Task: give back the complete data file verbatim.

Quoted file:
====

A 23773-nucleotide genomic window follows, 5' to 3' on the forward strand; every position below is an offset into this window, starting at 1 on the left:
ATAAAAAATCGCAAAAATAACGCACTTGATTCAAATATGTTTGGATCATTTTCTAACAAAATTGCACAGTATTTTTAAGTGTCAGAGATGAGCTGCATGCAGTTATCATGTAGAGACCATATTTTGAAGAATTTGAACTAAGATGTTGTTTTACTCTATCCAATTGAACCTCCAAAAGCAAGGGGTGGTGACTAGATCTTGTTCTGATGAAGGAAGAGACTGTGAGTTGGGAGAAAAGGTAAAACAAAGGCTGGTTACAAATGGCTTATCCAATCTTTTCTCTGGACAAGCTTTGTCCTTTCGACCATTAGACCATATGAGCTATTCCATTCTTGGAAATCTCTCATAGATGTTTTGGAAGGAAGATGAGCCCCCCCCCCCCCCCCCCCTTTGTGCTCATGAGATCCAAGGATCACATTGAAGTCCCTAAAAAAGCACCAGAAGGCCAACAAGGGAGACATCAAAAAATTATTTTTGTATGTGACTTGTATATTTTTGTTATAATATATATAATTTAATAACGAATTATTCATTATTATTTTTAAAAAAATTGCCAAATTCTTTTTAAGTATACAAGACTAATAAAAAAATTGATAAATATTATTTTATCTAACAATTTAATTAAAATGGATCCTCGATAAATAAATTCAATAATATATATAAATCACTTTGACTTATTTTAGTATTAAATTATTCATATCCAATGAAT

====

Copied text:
A 23773-nucleotide genomic window follows, 5' to 3' on the forward strand; every position below is an offset into this window, starting at 1 on the left:
ATAAAAAATCGCAAAAATAACGCACTTGATTCAAATATGTTTGGATCATTTTCTAACAAAATTGCACAGTATTTTTAAGTGTCAGAGATGAGCTGCATGCAGTTATCATGTAGAGACCATATTTTGAAGAATTTGAACTAAGATGTTGTTTTACTCTATCCAATTGAACCTCCAAAAGCAAGGGGTGGTGACTAGATCTTGTTCTGATGAAGGAAGAGACTGTGAGTTGGGAGAAAAGGTAAAACAAAGGCTGGTTACAAATGGCTTATCCAATCTTTTCTCTGGACAAGCTTTGTCCTTTCGACCATTAGACCATATGAGCTATTCCATTCTTGGAAATCTCTCATAGATGTTTTGGAAGGAAGATGAGCCCCCCCCCCCCCCCCCCCTTTGTGCTCATGAGATCCAAGGATCACATTGAAGTCCCTAAAAAAGCACCAGAAGGCCAACAAGGGAGACATCAAAAAATTATTTTTGTATGTGACTTGTATATTTTTGTTATAATATATATAATTTAATAACGAATTATTCATTATTATTTTTAAAAAAATTGCCAAATTCTTTTTAAGTATACAAGACTAATAAAAAAATTGATAAATATTATTTTATCTAACAATTTAATTAAAATGGATCCTCGATAAATAAATTCAATAATATATATAAATCACTTTGACTTATTTTAGTATTAAATTATTCATATCCAATGAAT